Through the creation and revision of the master discography (including track lists, record labels, approximate recording dates, etc.), we made substantial progress toward developing a comprehensive finding aid of Reedy materials in Special Collections. (See Appendix 3: Master Discography.) The spreadsheet includes individual pages with track lists for all known commercial recordings; all homemade reel-to-reel recordings; all cassette recordings (that have been digitized to date); and audio converted from video footage. We anticipated accomplishing more on completing this particular phase of the project (i.e., comprehensive photo logs for all of the photographs that we have scanned and are donating to Special Collections). However, we are still committed to developing a useful and cohesive finding aid to assist other researchers. We have a substantial amount of narrative about the Reedys' history from our fellowship proposal, reports, and blog, so we plan to complete a draft by the end of the month. 

Final Fellowship Reflections:
Another major accomplishment over the course of the fall semester was our graduation from the Community Scholar program sponsored by the Kentucky Folklife Program and the Kentucky Historical Society. Among our project requirements was conducting an oral history, so we chose to interview Berea College Sound Archivist Harry Rice. He was an extremely gracious participant and had many interesting stories to tell about his background and his work at the library. We enjoyed getting to know him better and gained an even greater appreciation for his depth of knowledge. (See http://www.youtube.com/watch?v=9virUD7AqpE.)

We had planned to complete another oral history project with David Lundy, owner of Lundy Studio in Barbourville, Kentucky where the Reedys recorded multiple 45's, an LP, and presumably the 8-track. Harry was also interested in meeting Mr. Lundy to find out more about his work and the extent of his own collection of recordings. We scheduled a day for the interview, but unfortunately we both got really sick for almost a week. We have attempted to contact Mr. Lundy again, but have yet to reschedule. As the next major phase for the documentary will be beginning to conduct interviews and gather footage, we plan to make Mr. Lundy the first on our list and to include Harry on our visit.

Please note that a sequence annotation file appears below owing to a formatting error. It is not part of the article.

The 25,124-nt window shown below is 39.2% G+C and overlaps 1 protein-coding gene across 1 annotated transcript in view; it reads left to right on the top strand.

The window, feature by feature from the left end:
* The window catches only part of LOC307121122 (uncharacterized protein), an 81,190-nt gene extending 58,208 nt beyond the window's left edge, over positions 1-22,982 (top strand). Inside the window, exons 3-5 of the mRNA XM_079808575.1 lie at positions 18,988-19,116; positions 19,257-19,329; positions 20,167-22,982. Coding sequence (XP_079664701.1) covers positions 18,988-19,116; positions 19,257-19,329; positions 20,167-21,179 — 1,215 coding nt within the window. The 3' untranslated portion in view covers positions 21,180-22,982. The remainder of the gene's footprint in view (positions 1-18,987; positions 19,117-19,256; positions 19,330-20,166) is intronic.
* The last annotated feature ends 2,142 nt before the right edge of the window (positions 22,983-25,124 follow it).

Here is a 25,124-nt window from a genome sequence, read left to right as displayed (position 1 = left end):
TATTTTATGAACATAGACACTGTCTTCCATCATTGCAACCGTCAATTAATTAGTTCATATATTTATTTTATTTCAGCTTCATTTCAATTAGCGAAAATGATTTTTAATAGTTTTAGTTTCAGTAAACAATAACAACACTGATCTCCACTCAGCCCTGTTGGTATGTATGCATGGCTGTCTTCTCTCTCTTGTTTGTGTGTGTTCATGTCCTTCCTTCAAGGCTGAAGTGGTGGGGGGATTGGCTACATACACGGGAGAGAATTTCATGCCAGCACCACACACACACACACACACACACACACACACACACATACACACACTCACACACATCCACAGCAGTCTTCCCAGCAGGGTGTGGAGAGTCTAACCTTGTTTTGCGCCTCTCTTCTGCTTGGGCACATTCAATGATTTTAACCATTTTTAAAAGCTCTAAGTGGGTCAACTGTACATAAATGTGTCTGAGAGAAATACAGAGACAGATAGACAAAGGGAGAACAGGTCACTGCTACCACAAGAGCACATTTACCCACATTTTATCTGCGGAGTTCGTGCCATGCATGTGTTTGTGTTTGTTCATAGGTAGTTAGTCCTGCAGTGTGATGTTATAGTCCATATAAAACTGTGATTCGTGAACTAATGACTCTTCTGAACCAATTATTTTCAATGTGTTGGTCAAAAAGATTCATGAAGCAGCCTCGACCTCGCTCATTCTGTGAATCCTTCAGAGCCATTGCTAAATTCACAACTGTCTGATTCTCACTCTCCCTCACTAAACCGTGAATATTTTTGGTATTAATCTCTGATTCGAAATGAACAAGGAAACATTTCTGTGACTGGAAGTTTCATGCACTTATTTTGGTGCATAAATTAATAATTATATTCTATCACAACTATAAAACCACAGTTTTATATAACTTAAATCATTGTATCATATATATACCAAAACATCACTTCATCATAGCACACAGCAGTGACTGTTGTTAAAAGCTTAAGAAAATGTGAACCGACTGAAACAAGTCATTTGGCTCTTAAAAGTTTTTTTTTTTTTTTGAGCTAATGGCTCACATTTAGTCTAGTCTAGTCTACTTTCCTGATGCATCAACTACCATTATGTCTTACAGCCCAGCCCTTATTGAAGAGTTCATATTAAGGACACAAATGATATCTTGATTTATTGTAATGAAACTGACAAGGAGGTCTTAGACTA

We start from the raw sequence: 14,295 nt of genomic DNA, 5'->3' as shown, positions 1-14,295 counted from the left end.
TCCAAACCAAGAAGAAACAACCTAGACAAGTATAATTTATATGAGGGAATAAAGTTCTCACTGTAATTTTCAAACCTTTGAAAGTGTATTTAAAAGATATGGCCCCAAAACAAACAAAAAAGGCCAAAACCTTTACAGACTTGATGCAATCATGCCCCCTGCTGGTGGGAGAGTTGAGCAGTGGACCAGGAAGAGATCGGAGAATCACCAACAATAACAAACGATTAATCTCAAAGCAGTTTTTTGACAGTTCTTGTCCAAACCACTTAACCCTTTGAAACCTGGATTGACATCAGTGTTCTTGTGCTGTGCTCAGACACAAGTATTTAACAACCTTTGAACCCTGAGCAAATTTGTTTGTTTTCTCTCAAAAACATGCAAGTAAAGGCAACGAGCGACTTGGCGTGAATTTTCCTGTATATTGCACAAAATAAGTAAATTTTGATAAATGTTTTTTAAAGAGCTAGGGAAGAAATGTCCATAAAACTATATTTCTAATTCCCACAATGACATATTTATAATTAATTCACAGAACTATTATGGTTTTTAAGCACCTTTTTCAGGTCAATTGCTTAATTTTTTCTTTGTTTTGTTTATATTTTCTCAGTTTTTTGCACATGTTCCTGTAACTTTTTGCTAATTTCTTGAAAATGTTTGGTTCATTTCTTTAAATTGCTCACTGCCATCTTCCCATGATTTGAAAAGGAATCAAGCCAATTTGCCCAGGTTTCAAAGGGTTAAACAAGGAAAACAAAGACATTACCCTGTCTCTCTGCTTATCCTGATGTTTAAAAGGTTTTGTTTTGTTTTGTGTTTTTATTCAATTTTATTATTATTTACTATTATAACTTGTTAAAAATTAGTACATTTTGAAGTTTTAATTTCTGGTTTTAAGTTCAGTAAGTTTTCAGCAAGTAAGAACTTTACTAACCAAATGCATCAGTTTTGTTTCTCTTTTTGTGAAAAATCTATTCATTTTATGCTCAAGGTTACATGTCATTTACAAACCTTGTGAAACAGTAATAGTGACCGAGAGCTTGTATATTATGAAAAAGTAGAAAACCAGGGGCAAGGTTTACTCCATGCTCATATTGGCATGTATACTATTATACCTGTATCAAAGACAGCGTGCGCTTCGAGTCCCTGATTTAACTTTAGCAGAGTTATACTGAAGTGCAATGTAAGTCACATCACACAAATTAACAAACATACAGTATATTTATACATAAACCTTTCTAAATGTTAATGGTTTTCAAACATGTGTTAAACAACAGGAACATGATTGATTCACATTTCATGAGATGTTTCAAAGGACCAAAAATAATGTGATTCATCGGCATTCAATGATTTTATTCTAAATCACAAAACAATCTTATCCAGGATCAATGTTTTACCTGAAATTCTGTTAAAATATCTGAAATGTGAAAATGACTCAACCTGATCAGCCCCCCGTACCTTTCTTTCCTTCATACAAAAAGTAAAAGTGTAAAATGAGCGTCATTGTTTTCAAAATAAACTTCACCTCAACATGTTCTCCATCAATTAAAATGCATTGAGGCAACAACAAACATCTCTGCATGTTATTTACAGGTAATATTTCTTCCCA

Much of our energy near the end of the fellowship was spending as much time in the archives as possible and preparing for the final public presentation that we shared with fellow Meredith Doster on Friday, December 18, 2009. We edited an abbreviated oral history video with historical images that were scanned, and developed PowerPoint slides summarizing the materials we archived and the research we gathered. We also created a “mash-up” of two songs, each by Frances and John to one another, so that each song sang a verse in turn. (See http://www.youtube.com/watch?v=RfHy87ebIGw, Appendix 4: Presentation Slides, and http://yourlisten.com/channel/content/29202/Tiny_Bitty_Pieces_Knockin_On_Your_Door.) 

The presentation was immensely helpful in terms of quantifying the amount of materials that we sorted through, digitized, identified, organized, and donated. It was also a catalyst to incorporate various forms of media into a creative product that would be accessible to a broad audience. With more than 20 people at the presentation, the experience was also socially informative and affirmed that the Reedys' stories are worthy of preserving and telling.